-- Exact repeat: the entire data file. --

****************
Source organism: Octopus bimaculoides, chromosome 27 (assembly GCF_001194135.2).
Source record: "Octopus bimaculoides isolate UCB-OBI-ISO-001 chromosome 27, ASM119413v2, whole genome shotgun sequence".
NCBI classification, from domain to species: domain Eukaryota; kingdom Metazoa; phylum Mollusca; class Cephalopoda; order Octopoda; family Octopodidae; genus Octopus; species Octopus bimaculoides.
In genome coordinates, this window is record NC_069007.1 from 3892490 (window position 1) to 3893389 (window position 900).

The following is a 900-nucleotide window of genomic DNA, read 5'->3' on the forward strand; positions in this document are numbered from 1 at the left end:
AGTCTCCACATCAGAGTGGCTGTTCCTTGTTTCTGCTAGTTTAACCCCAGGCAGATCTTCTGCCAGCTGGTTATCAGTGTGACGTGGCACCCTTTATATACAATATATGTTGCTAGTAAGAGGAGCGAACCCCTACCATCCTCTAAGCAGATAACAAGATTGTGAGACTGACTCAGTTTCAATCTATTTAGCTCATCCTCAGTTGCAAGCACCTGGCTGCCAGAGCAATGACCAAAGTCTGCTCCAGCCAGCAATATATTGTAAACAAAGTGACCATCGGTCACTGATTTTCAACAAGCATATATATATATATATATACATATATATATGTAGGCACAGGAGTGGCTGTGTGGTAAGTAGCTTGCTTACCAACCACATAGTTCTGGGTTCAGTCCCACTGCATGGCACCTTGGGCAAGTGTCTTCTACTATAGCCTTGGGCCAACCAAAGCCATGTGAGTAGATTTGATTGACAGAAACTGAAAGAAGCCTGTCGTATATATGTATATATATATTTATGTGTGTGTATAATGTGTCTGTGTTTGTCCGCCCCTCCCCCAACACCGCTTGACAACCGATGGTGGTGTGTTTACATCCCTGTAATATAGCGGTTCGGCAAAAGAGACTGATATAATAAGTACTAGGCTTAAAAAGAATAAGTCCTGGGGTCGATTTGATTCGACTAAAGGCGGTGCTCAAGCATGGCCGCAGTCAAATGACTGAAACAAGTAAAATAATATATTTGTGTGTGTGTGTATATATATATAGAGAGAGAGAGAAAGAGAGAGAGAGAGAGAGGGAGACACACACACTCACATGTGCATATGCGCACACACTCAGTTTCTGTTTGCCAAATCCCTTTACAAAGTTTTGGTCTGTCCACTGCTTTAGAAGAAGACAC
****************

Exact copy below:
Source organism: Octopus bimaculoides, chromosome 27 (assembly GCF_001194135.2).
Source record: "Octopus bimaculoides isolate UCB-OBI-ISO-001 chromosome 27, ASM119413v2, whole genome shotgun sequence".
NCBI classification, from domain to species: domain Eukaryota; kingdom Metazoa; phylum Mollusca; class Cephalopoda; order Octopoda; family Octopodidae; genus Octopus; species Octopus bimaculoides.
In genome coordinates, this window is record NC_069007.1 from 3892490 (window position 1) to 3893389 (window position 900).

The following is a 900-nucleotide window of genomic DNA, read 5'->3' on the forward strand; positions in this document are numbered from 1 at the left end:
AGTCTCCACATCAGAGTGGCTGTTCCTTGTTTCTGCTAGTTTAACCCCAGGCAGATCTTCTGCCAGCTGGTTATCAGTGTGACGTGGCACCCTTTATATACAATATATGTTGCTAGTAAGAGGAGCGAACCCCTACCATCCTCTAAGCAGATAACAAGATTGTGAGACTGACTCAGTTTCAATCTATTTAGCTCATCCTCAGTTGCAAGCACCTGGCTGCCAGAGCAATGACCAAAGTCTGCTCCAGCCAGCAATATATTGTAAACAAAGTGACCATCGGTCACTGATTTTCAACAAGCATATATATATATATATATACATATATATATGTAGGCACAGGAGTGGCTGTGTGGTAAGTAGCTTGCTTACCAACCACATAGTTCTGGGTTCAGTCCCACTGCATGGCACCTTGGGCAAGTGTCTTCTACTATAGCCTTGGGCCAACCAAAGCCATGTGAGTAGATTTGATTGACAGAAACTGAAAGAAGCCTGTCGTATATATGTATATATATATTTATGTGTGTGTATAATGTGTCTGTGTTTGTCCGCCCCTCCCCCAACACCGCTTGACAACCGATGGTGGTGTGTTTACATCCCTGTAATATAGCGGTTCGGCAAAAGAGACTGATATAATAAGTACTAGGCTTAAAAAGAATAAGTCCTGGGGTCGATTTGATTCGACTAAAGGCGGTGCTCAAGCATGGCCGCAGTCAAATGACTGAAACAAGTAAAATAATATATTTGTGTGTGTGTGTATATATATATAGAGAGAGAGAGAAAGAGAGAGAGAGAGAGAGGGAGACACACACACTCACATGTGCATATGCGCACACACTCAGTTTCTGTTTGCCAAATCCCTTTACAAAGTTTTGGTCTGTCCACTGCTTTAGAAGAAGACAC